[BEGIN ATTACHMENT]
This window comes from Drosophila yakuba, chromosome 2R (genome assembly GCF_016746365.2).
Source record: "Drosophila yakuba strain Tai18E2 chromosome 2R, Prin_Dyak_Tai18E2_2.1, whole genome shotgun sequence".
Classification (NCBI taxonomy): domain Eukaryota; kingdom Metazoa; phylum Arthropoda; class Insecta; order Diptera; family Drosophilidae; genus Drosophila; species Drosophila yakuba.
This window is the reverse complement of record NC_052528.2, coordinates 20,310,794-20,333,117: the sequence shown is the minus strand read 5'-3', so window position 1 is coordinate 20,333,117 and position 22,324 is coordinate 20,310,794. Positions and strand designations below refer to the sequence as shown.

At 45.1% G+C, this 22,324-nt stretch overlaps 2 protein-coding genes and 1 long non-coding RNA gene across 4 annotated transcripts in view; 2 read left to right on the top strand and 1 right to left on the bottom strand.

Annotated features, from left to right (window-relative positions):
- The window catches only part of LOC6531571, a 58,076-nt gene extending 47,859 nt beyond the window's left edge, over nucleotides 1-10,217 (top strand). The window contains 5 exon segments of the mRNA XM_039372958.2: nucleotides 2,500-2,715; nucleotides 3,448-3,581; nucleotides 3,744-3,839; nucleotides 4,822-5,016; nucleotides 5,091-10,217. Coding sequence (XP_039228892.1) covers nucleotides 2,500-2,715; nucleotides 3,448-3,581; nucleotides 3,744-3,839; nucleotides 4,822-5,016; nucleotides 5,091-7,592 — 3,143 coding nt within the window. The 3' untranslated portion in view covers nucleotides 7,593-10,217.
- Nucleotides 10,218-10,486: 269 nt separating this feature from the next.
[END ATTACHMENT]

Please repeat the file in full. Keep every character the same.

This window comes from Drosophila yakuba, chromosome 2R (genome assembly GCF_016746365.2).
Source record: "Drosophila yakuba strain Tai18E2 chromosome 2R, Prin_Dyak_Tai18E2_2.1, whole genome shotgun sequence".
Classification (NCBI taxonomy): domain Eukaryota; kingdom Metazoa; phylum Arthropoda; class Insecta; order Diptera; family Drosophilidae; genus Drosophila; species Drosophila yakuba.
This window is the reverse complement of record NC_052528.2, coordinates 20,310,794-20,333,117: the sequence shown is the minus strand read 5'-3', so window position 1 is coordinate 20,333,117 and position 22,324 is coordinate 20,310,794. Positions and strand designations below refer to the sequence as shown.

At 45.1% G+C, this 22,324-nt stretch overlaps 2 protein-coding genes and 1 long non-coding RNA gene across 4 annotated transcripts in view; 2 read left to right on the top strand and 1 right to left on the bottom strand.

Annotated features, from left to right (window-relative positions):
- The window catches only part of LOC6531571, a 58,076-nt gene extending 47,859 nt beyond the window's left edge, over nucleotides 1-10,217 (top strand). The window contains 5 exon segments of the mRNA XM_039372958.2: nucleotides 2,500-2,715; nucleotides 3,448-3,581; nucleotides 3,744-3,839; nucleotides 4,822-5,016; nucleotides 5,091-10,217. Coding sequence (XP_039228892.1) covers nucleotides 2,500-2,715; nucleotides 3,448-3,581; nucleotides 3,744-3,839; nucleotides 4,822-5,016; nucleotides 5,091-7,592 — 3,143 coding nt within the window. The 3' untranslated portion in view covers nucleotides 7,593-10,217.
- Nucleotides 10,218-10,486: 269 nt separating this feature from the next.